The experimental research with soil anchors consisted of emplacing into and removing from the ground different sizes of rebar to determine pull-out loads and thereby anchorage strength. Driven soil nails to stabilize shallow seated slope failures appears feasible in terms of the drive process. Medium talus slopes, debris cones and slopes of colluvium are possible locations into which soil nails could be driven. A high concentration of boulders would prevent the drive process and, therefore, reduce the nail's feasibility. The experimental maximum pull-out force was between 4,000 and 6,000 lbs. This value is less than the typical commercial minimum. Therefore, the feasibility of using only soil nails without tip anchor modifications is low. However, if deep drives are achieved or if multiple nails are used, then greater anchor forces may be obtained. In that case, the feasibility of major short term applications would be better. The feasibility of long term use is low because of the inability to protect the nail from corrosion.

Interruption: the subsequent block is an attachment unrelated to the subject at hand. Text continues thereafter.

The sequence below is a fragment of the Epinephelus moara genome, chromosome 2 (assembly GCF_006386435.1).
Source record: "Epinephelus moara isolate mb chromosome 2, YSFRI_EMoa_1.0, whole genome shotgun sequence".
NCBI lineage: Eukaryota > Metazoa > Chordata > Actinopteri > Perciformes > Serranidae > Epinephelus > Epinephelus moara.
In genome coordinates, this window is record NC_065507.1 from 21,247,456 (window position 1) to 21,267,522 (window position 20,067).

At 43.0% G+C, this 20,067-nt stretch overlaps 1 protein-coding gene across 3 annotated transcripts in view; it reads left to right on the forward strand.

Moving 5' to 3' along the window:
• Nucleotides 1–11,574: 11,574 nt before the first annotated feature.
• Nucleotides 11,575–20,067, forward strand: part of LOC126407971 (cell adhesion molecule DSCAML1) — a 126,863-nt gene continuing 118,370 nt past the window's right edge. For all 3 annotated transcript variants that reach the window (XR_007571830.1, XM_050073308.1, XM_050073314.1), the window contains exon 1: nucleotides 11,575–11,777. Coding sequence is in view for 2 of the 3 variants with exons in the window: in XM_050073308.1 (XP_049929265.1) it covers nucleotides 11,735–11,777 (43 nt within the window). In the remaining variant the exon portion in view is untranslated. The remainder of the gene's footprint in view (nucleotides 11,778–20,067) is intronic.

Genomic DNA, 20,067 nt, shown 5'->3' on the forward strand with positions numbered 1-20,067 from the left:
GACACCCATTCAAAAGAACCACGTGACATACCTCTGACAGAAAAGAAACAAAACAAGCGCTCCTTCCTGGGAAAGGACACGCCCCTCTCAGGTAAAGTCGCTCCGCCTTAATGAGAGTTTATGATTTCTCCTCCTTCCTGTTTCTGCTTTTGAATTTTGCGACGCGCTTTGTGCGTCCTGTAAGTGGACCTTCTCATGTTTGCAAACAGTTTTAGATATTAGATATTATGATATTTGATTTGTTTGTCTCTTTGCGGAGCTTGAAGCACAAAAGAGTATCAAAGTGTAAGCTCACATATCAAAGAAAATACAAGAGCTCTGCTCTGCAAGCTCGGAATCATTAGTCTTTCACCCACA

• Corporate Authors:

    Colorado Department of Highways

    Division of Transportation Planning, 4201 East Arkansas Ave.
    Denver, CO  United States  80222

    Federal Highway Administration

    1200 New Jersey Avenue, SE
    Washington, DC  United States  20590
  • Authors:
    • Szabelak, S A
    • Griffin, R G
  • Publication Date: 1984-5

Media Info

  • Features: Appendices; Figures; References; Tables;
  • Pagination: 57 p.

Subject/Index Terms

Filing Info

  • Accession Number: 00393972
  • Record Type: Publication
  • Report/Paper Numbers: FHWA-CDOH-04-9 Final Rpt.
  • Created Date: Jul 31 1985 12:00AM